Coming up tomorrow is a post about an 86-year-old supermodel. At least part of the motivation for this post, I must admit, was trying to make myself, a quarter-century younger, feel better: after all, she's doing physical labor of a sort, and apparently her stamina is still up to snuff, something I'd never say of myself these days. I don't know how long a typical runway is, but my driveway is 35 feet long, and down and back is wearying these days. Then again, the "back" part of the trip is entirely uphill.
Of course, my situation is hardly unique:
Aged men require more medical support than younger ones. I already need more than I'd ever anticipated. (As a friend likes to say, if I'd known I was going to live this long, I'd have taken better care of myself. Climbed fewer Cat 5 cliffs and chased fewer Cat 10 women. But that's all past and done.) Should the cost of those medical supports continue to rise as sharply as they have these past fifty years, I might be in trouble in my seventies and beyond.
My record for climbing cliffs and chasing women is decidedly more modest, but perhaps there are things I could have done in decades past that would have ameliorated my current condition. From 2004:
"It's not a question of if you'll need that knee replaced," said the doctor. "It's a question of when."
I haven't yet had either knee replaced. In part, this is due to sheer stubbornness, perhaps inherited from my father, who, told he had six months to live, hung around for six years after that. And I have taken some of the weight off those poor joints: last time I clambered onto a scale, I'd lost 84 pounds from my peak weight. But they're not going to improve, and having a pair of surgeries they're likely not going to do both of them at once for what seem to be obvious reasons will impact my already much-bruised financial state approximately twice as much.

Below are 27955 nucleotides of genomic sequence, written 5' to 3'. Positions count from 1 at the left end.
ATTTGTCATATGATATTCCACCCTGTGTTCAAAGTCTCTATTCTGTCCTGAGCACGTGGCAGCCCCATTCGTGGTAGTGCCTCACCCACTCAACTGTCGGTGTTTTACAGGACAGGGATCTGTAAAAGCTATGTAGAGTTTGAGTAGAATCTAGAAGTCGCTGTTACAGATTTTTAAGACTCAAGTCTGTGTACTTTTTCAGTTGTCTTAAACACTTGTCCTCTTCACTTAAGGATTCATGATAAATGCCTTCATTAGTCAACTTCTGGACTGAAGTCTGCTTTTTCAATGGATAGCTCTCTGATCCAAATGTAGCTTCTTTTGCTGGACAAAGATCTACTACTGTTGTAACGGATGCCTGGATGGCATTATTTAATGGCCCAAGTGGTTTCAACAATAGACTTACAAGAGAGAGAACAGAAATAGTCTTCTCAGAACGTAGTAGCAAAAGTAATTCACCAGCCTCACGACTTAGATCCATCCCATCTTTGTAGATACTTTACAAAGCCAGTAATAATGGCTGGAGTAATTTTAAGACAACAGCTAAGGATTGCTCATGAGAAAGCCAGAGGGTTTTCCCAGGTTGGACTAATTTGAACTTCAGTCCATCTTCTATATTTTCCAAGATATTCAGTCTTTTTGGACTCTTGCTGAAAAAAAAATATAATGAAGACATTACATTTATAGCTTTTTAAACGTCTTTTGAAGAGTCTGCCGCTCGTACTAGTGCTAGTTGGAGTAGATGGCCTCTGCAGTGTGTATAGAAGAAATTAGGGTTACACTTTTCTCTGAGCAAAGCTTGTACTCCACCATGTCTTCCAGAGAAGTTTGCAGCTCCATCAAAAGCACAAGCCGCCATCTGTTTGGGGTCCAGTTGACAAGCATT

In an effort to take some of the strain off these knees, I've been experimenting with different insoles. The results have been decidedly mixed: the firmer supports don't relieve much strain, and the softer ones tend to make me wobble when I walk. Neither of these conditions has much to recommend it. And walking badly has made it difficult to do things like mow the lawn, especially the front lawn, half of which is on a serious slant. Last year, in fact, I outsourced all the mowing; I hope the same chap is available this year, as he did good work at a price that was only slightly painful.
Also in decline: my ability to avoid restrooms. This has not yet been diagnosed, but the only likely causes seem to be some sort of urinary tract infection, or a prostate grown to the size of a Hyundai. (I am steering clear of advisory sites such as WebMD, inasmuch as almost every conclusion they reach seems to suggest imminent mortality.) Admittedly, I do gulp down a lot of liquids, but kidney function, which is checked regularly, has been up to snuff. For the moment, though, it's bad enough that I expect it to cause an increase in night terrors, assuming I can sleep at all with this condition.
None of this, of course, is exactly unique: almost everyone who's lived to a ripe old age, for certain values of "ripe," has had problems of similar dimension, if not necessarily at the same locations. I am not one to curse my ill fortune. (I have long since figured out that over a lifetime, most of the things that caused me grief were things that were my fault to begin with.) And I have admittedly not given much thought to what my seventies will be like, simply because it's a full-time job getting through my sixties: speculation, at this point, would be either depressing or wrong or both, and I'd just as soon not deal with either.
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Copyright © 2015 by Charles G. Hill